1 year Relative Strength measures a stock's price change over the last year relative to the price change of a market index. It shows the relative outperformance or underperformance of the stock in that timeframe. Different benchmarks are used for different geographic markets which can be reviewed here.
It is calculated dividing the price change of a stock by the price change of the index for the same time period. e.g. A stock falling by 20% versus an index rising 20% would lead to a Relative strength calculation of 100 * ( 80/120 - 1) = -33%
Research indicates that relative strength is a negative signal in the near-term but generally a positive indicator in the medium (6-24 months).
A study by Hancock found a momentum-based strategy outperformed a broad universe of U.S. stocks by nearly 4% per year from 1927-2009. Research has shown that momentum is particularly beneficial when combined with a value style because the two are negatively correlated. Moskowitz and Grinblatt conclude that "A value-momentum combination mitigates the extreme negative return episodes a value investor will face (e.g., the tech boom of the late 1990s and early 2000 or a dismal year like 2008)"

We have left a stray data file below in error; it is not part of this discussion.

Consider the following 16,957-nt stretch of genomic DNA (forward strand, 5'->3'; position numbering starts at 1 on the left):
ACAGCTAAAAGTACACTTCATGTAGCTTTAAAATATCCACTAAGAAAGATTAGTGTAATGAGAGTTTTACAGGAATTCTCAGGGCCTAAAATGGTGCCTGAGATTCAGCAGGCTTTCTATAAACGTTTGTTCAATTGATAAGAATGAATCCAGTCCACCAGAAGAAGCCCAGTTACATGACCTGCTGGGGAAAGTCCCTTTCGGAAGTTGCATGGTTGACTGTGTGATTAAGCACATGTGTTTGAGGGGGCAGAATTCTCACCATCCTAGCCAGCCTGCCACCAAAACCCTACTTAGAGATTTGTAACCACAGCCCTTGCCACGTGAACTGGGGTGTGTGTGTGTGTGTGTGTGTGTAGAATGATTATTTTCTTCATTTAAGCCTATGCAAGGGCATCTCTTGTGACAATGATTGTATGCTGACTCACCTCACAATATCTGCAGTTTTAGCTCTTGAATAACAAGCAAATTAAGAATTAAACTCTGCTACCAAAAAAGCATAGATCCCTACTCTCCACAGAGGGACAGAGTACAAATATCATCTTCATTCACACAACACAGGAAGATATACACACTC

However, momentum-based strategies have been shown to suffer badly during times of extreme market volatility such as the 2008/09 crisis.